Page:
7 Steps To Recovery

With assembly polls round the corner, there is utmost urgency in managing the basic spadework to help flood-devastated Kashmir get back on recovery track. Drafting large policy framework and identification of resources might take time. Till then the government must follow seven sure-fire steps to push the re-start button, reports RS Gull

Old women walking in front of relief tent at Bund, Srinagar
Old women walking in front of relief tent at Bund, Srinagar

Floods have remained more of a routine but the urban floods to apparently modern Srinagar is something new that Kashmir is facing. Its debilitating impact on the overall economy is the worst aspect of the catastrophe.

Three fortnights since the Jhelum breached its dykes and entered Srinagar, Kashmir is still in a relief phase. Given the impact the prolonged inundation may have on the foundations of the structures (350 thousands affected), it may still require some more time to understand the quantum of loss, tentatively put at Rs 100,000 crore.

Srinagar continues to be dusty haunted city. It requires some effort to trace, if at all, people live in Rajbagh and Jawahar Nagar, especially during nights when home-lights make it otherwise obvious. Society is working overtime to bounce back to near-normalcy. But it is not so easy. Temperatures are already down and the winter is round the corner.

Lot of efforts at the level of society and governance structure are required to help the re-rise of a society that has valiantly fought to minimize human losses this past September and has a history of resilience and survival in harsh situations. Seven baby steps are immediately required to be taken.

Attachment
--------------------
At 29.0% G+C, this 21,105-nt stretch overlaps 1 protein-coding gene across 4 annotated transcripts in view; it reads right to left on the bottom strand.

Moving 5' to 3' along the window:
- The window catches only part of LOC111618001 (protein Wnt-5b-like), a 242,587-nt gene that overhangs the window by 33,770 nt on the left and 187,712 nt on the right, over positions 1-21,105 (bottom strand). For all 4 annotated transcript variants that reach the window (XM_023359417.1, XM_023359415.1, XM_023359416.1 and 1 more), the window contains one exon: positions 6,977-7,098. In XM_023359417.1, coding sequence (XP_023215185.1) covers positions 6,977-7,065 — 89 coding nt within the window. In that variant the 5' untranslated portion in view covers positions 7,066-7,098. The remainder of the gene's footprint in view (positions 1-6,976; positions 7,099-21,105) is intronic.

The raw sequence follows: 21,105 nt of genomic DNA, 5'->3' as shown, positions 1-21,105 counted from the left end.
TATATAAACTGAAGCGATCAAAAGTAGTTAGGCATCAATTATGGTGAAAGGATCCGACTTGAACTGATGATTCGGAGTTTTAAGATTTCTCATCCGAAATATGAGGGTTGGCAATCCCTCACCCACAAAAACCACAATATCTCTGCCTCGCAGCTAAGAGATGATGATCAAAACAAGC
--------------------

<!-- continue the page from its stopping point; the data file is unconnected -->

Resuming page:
Senior Hurriyat leader Syed Ali Geelani distributing relief among flood-hit.
Senior Hurriyat leader Syed Ali Geelani distributing relief among flood-hit.

Floods have decimated crops and the businesses. Even those which survived have either backward or the forward channel snapped. Initial estimations suggest that nearly 100 thousand jobs are at stake if markets do not resume the basics. Businesses are readying to resume the routine but who will shop? Purchasing capacity is at an all-time low. Durbar move to Jammu will add to market panic.

In such a situation demand needs to be created. Improving liquidity will help. Once people have something to buy, the markets will naturally react.

Banking sector has a crucial role to play. Part of the funds that are required to help businesses re-start are expected to come from banking sector. There is lot of loud-thinking for the role the banks will have to play but financial institutions, state and the central government – everybody is exhibiting a sort of inertia.

The government can play a major role. Let the pace of cash dispensation at the treasury level not dry up for whatever reasons. Contractor’s pending bills must pass. Employees queued up for withdrawing their GP fund savings must take money home. If the government is facing liquidity crisis, let it manage some soft loan by convincing financial institutions that funds are required to reduce disaster impact. The divisional administration has been phenomenally sluggish in dispensing the funds it already has.

Once the liquidity position improves, let the state and non state actors start purchasing locally. The government made purchases of around Rs 200 crores, mostly power transformers. Had these been procured through local trade, it might have been slightly costly but this money would have circulated. The government should have purchased part of the transformers from local manufacturing units. The government wanted blankets and it flew its officials out. The same could have been done locally.